Ten years after they met and three years after deciding to start a family, Michael and Ryan are expecting a baby. Make that two.
But the couple, who have so far invested $85,000 in their quest for a biological child only to face heartbreak again and again as laws changed and medical procedures failed, once more may end up empty-handed.
“There is nothing else to say except that we are shocked, sad and feel our future has been taken away,” said Michael, who asked not to use his real name, or his partner’s, because their plans to have children necessitate breaking the laws of the countries they are from.
“We feel angry and hopeless.”
Michael, 40, who works in investment, was born in Europe and is now based in Southeast Asia. He met Ryan, 36, who is involved in the fashion industry, in an online chatroom. Love blossomed and the desire for children eventually followed.
But both men are from countries where commercial surrogacy is outlawed, and it is also illegal in the country in which they now live together.
In interviews over the past few weeks, they shared the ups and downs of their yearslong experience in the murky world of donors and surrogacy.
Their journey toward parenthood is not unlike that of many other couples from the U.S., Australia and Europe who have turned to Asian nations such as Nepal, Thailand and India for surrogacy services.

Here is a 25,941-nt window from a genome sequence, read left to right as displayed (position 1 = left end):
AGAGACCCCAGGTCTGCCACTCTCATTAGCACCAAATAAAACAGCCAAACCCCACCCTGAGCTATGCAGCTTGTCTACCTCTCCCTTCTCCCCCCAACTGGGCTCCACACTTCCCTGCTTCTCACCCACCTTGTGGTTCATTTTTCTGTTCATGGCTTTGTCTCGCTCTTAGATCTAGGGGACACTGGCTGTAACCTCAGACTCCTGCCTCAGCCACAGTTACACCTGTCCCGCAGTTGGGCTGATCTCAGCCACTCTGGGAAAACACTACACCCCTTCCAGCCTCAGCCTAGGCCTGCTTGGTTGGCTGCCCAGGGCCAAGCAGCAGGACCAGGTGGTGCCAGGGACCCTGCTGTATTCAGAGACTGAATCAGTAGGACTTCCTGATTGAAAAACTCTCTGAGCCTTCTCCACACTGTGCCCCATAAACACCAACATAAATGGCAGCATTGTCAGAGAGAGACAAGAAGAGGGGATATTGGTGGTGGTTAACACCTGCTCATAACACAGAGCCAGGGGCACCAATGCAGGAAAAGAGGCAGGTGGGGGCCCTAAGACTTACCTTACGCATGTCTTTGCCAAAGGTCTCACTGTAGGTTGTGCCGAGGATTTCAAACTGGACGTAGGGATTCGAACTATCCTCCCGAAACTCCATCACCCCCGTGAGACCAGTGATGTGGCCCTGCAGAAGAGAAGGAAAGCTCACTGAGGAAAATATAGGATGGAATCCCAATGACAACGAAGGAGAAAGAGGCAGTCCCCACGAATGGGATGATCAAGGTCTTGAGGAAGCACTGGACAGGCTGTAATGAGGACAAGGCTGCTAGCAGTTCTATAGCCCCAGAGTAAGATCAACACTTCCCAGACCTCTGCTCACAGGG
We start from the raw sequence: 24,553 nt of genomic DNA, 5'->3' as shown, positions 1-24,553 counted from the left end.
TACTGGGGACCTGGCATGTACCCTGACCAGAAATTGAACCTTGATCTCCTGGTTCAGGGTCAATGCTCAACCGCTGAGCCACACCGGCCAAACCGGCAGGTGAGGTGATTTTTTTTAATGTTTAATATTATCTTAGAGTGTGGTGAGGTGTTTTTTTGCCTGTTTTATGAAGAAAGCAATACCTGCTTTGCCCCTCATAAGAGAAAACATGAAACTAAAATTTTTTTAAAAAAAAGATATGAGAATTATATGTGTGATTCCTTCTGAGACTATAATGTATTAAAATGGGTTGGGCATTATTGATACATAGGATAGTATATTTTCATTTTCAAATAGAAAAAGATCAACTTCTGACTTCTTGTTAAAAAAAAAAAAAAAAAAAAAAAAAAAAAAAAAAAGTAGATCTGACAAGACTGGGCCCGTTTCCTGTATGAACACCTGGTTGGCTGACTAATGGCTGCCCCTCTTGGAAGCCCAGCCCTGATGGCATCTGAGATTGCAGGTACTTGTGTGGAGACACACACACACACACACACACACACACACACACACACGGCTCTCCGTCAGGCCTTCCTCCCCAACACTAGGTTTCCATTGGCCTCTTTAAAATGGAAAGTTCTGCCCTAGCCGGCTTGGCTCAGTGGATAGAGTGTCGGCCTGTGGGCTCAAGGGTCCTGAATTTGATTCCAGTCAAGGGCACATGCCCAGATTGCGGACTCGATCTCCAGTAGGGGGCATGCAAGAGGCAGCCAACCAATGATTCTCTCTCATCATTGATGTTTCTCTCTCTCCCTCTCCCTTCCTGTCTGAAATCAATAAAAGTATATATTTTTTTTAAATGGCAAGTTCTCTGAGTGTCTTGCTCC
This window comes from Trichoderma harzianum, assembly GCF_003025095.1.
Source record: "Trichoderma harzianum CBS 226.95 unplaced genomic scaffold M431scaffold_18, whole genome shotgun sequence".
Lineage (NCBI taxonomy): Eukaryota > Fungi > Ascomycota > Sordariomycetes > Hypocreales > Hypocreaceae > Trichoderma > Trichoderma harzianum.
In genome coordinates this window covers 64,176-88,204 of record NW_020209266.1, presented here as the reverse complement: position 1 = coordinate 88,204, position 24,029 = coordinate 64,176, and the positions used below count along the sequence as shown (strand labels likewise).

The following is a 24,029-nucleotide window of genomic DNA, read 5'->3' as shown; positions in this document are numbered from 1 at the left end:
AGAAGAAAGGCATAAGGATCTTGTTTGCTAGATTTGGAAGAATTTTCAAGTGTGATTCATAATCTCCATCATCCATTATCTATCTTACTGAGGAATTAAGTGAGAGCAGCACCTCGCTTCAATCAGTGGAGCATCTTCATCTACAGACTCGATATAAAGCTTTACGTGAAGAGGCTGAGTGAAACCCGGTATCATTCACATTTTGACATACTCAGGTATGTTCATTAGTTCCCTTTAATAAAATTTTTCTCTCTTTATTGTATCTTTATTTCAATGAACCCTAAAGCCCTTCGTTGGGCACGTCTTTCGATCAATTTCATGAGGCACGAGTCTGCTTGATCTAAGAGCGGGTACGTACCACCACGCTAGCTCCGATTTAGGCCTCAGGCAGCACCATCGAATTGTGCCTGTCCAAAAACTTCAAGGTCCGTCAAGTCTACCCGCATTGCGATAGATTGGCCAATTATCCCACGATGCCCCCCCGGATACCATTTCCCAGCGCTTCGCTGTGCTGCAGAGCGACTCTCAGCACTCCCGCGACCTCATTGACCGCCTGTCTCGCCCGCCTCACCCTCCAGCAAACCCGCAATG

For many years, surrogacy in those countries was cheaper, less regulated and open to same-sex couples. It made the locations attractive options, even more so than the few European countries where surrogacy remains legal, including Ukraine, Georgia and Greece.
But over the past two years, many Southeast Asian governments have tightened controls or imposed complete bans on the industry amid concerns that the babies are at risk and the women who carry them are being exploited.
Where there is a lack of regulation or changing laws, there is uncertainty, and this is not the first time the couple’s hopes have dimmed as a government moved to clamp down on an industry fraught with controversy.
“I feel it is often a rocky and emotional ride for the intended parents because they go through emotional hardships, legal hardships, financial hardships,” Michael said in an interview last month.
During their first attempt to become parents in 2014, Michael and Ryan entered into agreements with two surrogate mothers from a Thai agency and found an egg donor through a U.S.-based company.
But the industry there soon fell apart after a Thai surrogate mother, Pattaramon Chanbua, accused convicted Australian pedophile David Farnell and his Chinese wife Wendy Li, for whom she carried twins, of taking their daughter and abandoning their son, Gammy, after discovering he had Down syndrome.
Thailand’s government responded to the scandal by banning foreigners and same-sex couples from engaging surrogate services, forcing hopeful parents to make alternate arrangements.
“So we had to go to Nepal,” Michael said.